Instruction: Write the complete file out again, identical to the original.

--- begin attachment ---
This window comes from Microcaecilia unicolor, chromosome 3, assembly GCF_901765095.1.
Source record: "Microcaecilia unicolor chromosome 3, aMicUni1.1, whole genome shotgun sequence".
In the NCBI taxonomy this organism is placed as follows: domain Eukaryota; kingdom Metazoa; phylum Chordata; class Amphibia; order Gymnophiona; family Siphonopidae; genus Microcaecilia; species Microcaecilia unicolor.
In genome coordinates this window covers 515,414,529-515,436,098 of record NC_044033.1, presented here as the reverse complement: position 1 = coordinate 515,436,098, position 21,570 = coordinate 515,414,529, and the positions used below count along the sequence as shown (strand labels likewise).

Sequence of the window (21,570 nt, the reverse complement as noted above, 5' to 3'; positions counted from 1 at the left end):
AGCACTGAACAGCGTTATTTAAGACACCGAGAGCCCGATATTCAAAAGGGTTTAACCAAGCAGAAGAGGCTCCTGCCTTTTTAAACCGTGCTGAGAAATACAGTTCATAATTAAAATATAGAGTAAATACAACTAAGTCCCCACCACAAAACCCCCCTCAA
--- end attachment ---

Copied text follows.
This window comes from Microcaecilia unicolor, chromosome 3, assembly GCF_901765095.1.
Source record: "Microcaecilia unicolor chromosome 3, aMicUni1.1, whole genome shotgun sequence".
In the NCBI taxonomy this organism is placed as follows: domain Eukaryota; kingdom Metazoa; phylum Chordata; class Amphibia; order Gymnophiona; family Siphonopidae; genus Microcaecilia; species Microcaecilia unicolor.
In genome coordinates this window covers 515,414,529-515,436,098 of record NC_044033.1, presented here as the reverse complement: position 1 = coordinate 515,436,098, position 21,570 = coordinate 515,414,529, and the positions used below count along the sequence as shown (strand labels likewise).

Sequence of the window (21,570 nt, the reverse complement as noted above, 5' to 3'; positions counted from 1 at the left end):
AGCACTGAACAGCGTTATTTAAGACACCGAGAGCCCGATATTCAAAAGGGTTTAACCAAGCAGAAGAGGCTCCTGCCTTTTTAAACCGTGCTGAGAAATACAGTTCATAATTAAAATATAGAGTAAATACAACTAAGTCCCCACCACAAAACCCCCCTCAA